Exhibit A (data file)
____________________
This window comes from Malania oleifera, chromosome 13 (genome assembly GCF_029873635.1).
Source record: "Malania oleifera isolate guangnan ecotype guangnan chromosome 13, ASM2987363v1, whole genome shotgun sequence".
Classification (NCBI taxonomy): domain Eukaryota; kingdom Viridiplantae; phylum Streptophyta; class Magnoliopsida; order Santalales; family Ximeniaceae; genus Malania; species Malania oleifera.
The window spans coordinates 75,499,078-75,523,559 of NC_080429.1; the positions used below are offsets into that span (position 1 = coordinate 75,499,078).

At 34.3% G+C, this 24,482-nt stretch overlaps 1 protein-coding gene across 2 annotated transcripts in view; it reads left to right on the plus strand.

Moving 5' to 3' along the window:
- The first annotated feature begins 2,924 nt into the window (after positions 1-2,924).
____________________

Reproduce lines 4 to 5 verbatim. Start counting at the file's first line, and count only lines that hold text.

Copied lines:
The window spans coordinates 75,499,078-75,523,559 of NC_080429.1; the positions used below are offsets into that span (position 1 = coordinate 75,499,078).

At 34.3% G+C, this 24,482-nt stretch overlaps 1 protein-coding gene across 2 annotated transcripts in view; it reads left to right on the plus strand.